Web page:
Thursday, August 28, 2014

Mike Baker and the Temple of Doom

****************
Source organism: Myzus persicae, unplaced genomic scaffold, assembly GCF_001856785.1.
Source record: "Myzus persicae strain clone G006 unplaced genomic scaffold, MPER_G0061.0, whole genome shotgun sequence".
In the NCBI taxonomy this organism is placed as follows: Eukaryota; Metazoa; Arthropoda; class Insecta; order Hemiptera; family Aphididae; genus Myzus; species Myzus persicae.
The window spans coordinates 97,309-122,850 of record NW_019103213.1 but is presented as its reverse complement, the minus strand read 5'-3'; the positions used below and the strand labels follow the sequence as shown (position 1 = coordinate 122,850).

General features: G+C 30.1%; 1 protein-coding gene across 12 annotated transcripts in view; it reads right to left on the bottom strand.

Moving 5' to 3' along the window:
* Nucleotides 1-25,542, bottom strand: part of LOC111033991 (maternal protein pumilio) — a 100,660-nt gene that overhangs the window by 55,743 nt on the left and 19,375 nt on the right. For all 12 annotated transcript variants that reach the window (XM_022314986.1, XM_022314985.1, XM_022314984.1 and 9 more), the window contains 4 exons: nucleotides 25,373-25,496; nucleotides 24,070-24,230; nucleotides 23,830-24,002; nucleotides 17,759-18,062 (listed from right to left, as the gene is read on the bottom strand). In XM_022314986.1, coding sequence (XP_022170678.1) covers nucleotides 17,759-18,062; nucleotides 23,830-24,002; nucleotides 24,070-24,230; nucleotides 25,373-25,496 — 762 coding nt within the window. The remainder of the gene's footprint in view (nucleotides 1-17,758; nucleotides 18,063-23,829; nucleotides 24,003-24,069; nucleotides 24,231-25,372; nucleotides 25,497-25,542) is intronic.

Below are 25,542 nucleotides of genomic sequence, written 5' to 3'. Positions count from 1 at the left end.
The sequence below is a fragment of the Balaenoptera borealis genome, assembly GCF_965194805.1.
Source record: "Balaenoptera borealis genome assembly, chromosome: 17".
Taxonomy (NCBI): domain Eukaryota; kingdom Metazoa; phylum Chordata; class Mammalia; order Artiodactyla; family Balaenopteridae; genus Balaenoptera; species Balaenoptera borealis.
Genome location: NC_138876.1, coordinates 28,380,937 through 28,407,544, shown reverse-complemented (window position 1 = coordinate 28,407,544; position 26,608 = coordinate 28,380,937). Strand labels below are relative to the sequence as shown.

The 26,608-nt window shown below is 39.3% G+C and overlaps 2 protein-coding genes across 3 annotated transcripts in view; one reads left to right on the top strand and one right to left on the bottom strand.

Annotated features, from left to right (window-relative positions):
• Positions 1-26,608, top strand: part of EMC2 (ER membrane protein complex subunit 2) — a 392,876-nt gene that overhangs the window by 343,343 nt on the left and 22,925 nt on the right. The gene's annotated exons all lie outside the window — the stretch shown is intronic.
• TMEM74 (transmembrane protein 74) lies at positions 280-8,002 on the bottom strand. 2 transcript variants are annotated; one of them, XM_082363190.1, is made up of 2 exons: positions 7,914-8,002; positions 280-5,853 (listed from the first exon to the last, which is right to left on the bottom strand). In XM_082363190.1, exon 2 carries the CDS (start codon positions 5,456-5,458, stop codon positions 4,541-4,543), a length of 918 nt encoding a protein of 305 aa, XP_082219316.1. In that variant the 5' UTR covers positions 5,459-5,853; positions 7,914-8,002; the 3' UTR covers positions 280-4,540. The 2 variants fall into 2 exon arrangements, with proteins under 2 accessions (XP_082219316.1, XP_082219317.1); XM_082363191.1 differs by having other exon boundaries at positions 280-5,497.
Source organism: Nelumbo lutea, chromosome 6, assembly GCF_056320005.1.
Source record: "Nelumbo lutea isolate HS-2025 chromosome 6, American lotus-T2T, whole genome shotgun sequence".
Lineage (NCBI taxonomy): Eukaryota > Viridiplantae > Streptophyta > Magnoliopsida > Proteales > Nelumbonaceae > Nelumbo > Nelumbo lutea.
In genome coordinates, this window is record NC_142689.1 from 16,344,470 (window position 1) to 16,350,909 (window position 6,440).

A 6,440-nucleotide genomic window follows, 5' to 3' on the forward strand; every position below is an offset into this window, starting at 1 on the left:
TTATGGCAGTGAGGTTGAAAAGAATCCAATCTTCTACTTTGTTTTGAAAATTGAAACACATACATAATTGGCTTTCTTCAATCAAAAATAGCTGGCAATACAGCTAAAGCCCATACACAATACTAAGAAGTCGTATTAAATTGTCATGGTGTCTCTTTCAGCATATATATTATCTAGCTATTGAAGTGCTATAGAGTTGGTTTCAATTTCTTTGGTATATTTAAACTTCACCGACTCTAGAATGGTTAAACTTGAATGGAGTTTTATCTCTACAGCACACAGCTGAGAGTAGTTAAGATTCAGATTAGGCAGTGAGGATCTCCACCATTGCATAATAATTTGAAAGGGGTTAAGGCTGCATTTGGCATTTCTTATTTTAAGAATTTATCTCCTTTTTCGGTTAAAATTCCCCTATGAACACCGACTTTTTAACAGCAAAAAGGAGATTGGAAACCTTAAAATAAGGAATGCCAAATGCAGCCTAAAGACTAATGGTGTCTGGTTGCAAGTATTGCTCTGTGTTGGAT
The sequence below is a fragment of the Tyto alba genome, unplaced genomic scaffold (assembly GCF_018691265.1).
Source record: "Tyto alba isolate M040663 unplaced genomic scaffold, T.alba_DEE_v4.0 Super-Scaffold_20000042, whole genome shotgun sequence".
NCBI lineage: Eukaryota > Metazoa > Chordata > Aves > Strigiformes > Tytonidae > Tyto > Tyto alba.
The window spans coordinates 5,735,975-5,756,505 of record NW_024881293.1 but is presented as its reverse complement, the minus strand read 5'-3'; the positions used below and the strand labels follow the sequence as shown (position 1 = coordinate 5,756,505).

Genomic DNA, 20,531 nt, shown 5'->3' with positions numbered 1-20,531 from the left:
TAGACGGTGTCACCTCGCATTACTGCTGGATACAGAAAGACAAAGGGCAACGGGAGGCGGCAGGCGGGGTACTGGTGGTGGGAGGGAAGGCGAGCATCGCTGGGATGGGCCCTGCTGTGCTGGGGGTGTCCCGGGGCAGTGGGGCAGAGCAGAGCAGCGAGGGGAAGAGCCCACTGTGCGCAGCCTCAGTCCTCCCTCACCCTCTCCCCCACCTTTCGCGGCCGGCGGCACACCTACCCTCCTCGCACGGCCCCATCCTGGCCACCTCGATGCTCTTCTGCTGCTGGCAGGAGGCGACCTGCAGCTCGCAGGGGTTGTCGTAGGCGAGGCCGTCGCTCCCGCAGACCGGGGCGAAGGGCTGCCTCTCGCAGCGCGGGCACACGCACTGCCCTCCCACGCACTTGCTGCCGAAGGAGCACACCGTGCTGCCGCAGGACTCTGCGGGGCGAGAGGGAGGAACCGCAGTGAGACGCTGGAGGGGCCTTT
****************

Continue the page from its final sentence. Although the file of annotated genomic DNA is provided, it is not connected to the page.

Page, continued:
CNN was interviewing someone named Mike Baker who was identified as “a former CIA covert operations officer.” The interview was about the United States beginning to fly surveillance missions over Syria, as a prelude to bombing ISIS positions. The problem with Mike Baker was that he looked like he’d come out of central casting. He had a chiseled face and the spikey gelled hair of a seasoned actor in the kind of movies where Navy Seals successfully emerge with grateful hostages. If only the footage from Iraq and Syria had been out takes from some film where everything worked out happily ever after. Mike Baker was as unreal as the footage was real. But the question is how someone like Baker was ever a covert operative. His appearance which was about as covert as the name of the company he was identified as running--Diligence. If I were ISIS and I saw him on the street, he’d be a goner. He looked and talked with such poise and confidence that you wondered if he actually had done a stint in Hollywood before joining the CIA or created his role at the Actor’s Studio. Everything was rational including his point that something more would be required than bombing to root ISIS out of Syria. And what would that something be perchance? Troops on the ground? Another private contractor named Blackwater had run into their fair share of problems for murdering civilians in Iraq (“Blackwater Shootings, ‘Murder,’ Iraq says,” NYT, 10/8/07, but maybe Diligence LLC could provide that extra something in a more constrained and humane way. You could just imagine Mike Baker in his camouflage outfit, his face blackened with grease leading his team out of a chopper. You could see them disappearing into the smoldering remnants of some ancient civilization ISIS had just destroyed, like say Harrison Ford in Indiana Jones and the Temple of Doom.